Japan's ruling bloc wins landslide in Upper House, expands majority: Exit polls

A police officer walks past Japan's ruling Liberal Democratic Party's poster at the LDP headquarters in Tokyo, Japan on July 10, 2016.
A police officer walks past Japan's ruling Liberal Democratic Party's poster at the LDP headquarters in Tokyo, Japan on July 10, 2016. PHOTO: REUTERS
Voters fill their ballot papers for the Upper House election at a polling station in Tokyo, Japan on July 10, 2016.
Voters fill their ballot papers for the Upper House election at a polling station in Tokyo, Japan on July 10, 2016. PHOTO: EPA

TOKYO (REUTERS, AFP) - Prime Minister Shinzo Abe’s ruling coalition won a landslide victory on Sunday (July 10) in an election for parliament’s upper house, despite doubts about his economic policies and his goal of revising the pacifist constitution.  

Abe’s coalition and like-minded parties also got the two-thirds “super majority” needed to try to revise the post-war constitution for the first time, some TV exit polls showed, although others said just that it was within their grasp.  

Abe’s Liberal Democratic Party (LDP) also won a simple majority for the first time since 1989, a win that will bolster his grip over the conservative party.

Abe’s LDP and its coalition partner Komeito would take between 67 to 76 of the 121 seats – half the chamber – available in the election, up from 59 previously, NHK said.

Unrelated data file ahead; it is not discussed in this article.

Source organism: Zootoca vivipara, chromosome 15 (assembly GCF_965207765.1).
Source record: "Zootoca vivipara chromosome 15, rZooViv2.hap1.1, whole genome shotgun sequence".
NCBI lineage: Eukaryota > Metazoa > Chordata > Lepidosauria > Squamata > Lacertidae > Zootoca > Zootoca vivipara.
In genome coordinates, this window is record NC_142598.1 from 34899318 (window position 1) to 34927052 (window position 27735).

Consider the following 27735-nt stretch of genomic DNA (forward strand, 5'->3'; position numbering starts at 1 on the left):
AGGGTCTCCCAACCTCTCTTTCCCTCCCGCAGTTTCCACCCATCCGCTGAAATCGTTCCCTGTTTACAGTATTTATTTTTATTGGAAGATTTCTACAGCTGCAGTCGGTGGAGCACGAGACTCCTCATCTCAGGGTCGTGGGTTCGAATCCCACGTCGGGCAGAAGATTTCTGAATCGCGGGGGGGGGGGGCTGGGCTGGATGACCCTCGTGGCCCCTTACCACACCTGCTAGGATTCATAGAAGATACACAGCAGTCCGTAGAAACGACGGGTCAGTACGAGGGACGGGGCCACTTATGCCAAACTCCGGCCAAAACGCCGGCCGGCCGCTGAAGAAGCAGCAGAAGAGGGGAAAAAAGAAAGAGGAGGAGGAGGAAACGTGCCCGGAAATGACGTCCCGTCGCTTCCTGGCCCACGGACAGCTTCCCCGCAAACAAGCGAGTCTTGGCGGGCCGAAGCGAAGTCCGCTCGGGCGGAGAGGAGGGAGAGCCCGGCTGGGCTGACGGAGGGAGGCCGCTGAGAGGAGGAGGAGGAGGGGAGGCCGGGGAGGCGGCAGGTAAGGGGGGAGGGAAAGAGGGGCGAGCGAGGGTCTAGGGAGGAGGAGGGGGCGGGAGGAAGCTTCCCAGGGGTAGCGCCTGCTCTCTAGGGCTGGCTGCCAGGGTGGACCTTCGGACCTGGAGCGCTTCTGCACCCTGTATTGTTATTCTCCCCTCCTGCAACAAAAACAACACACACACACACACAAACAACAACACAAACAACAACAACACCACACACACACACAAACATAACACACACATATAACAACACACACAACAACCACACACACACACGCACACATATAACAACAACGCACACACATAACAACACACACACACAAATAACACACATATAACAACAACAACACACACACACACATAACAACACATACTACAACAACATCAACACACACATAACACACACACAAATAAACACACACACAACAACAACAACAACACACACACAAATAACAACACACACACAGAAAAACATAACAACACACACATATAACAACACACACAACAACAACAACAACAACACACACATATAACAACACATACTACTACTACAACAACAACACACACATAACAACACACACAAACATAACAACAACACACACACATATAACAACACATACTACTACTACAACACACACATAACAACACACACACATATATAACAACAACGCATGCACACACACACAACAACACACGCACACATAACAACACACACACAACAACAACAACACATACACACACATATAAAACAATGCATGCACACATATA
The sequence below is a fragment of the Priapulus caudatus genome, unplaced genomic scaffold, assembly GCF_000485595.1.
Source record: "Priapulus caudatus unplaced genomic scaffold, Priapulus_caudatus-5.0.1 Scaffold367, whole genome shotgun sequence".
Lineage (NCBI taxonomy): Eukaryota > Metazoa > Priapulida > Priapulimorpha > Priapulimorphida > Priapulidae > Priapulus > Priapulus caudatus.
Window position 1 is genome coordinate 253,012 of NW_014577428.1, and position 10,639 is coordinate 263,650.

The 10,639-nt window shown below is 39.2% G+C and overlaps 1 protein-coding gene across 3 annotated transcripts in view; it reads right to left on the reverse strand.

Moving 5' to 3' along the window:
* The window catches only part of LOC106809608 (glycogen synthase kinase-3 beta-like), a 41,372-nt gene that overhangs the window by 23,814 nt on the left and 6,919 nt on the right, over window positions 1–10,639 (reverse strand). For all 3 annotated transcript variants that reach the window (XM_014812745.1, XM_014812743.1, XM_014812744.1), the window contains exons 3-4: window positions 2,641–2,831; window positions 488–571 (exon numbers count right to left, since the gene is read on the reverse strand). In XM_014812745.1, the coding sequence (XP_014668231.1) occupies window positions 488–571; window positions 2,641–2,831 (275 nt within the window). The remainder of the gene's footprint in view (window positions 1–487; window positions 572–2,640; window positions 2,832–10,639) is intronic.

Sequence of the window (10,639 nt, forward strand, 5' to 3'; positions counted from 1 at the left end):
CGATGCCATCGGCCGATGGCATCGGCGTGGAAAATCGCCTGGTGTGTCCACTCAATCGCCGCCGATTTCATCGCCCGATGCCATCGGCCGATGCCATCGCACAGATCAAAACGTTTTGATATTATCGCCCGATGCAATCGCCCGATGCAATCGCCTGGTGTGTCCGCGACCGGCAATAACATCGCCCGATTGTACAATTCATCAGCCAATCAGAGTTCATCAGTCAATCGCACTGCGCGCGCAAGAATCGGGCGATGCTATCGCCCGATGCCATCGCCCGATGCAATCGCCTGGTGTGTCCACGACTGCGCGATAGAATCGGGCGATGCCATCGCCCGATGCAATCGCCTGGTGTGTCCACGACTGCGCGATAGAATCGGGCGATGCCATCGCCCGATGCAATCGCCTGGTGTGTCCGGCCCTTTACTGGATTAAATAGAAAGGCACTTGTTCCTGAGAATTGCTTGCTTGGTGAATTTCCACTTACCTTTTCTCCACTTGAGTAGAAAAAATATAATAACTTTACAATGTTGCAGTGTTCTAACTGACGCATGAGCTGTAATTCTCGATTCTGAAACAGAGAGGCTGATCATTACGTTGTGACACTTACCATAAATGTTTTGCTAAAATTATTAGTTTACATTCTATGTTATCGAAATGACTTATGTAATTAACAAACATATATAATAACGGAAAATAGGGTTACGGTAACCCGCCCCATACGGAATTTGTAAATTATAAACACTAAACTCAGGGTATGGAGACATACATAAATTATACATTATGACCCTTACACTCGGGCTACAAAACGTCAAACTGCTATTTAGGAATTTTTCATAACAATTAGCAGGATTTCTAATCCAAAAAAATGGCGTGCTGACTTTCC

NHK’s projection, based on exit polling and other analysis, came immediately after polls closed at 8 pm (7pm Singapore time).

Half the seats in the 242-member upper house were contested. 

 

A push to ease the charter's constraints on the military operating overseas could lead to tension with China, where memories of Japan's past militarism still arouse anger. 

In Japan, financial market players fear amending the charter will divert Abe’s energy from reviving the stuttering economy.

“Markets want confirmation of Abe’s strong grip on power, but they also want Abe to use that power for the economy first, not constitutional reform,” said Jesper Koll, chief executive at fund manager WisdomTree Japan.  

Some voters who cast a ballot for Abe’s LDP said they wanted the same.

“Especially since I see economic growth as the priority, I have little hope for the opposition parties,” said Yoshihiko Takeda, a 36-year-old employee of an IT company.  

Abe had cast the election as a referendum on his “Abenomics”recipe of hyper-easy monetary policy, spending and reform.

With signs the strategy is failing, the government plans to compile a post-election stimulus package that could exceed 10 trillion yen (US$99 billion).

 But economists worry the government will choose big-ticket infrastructure projects rather than implement tough structural reforms.

Abe is expected to reshuffle his Cabinet after the election.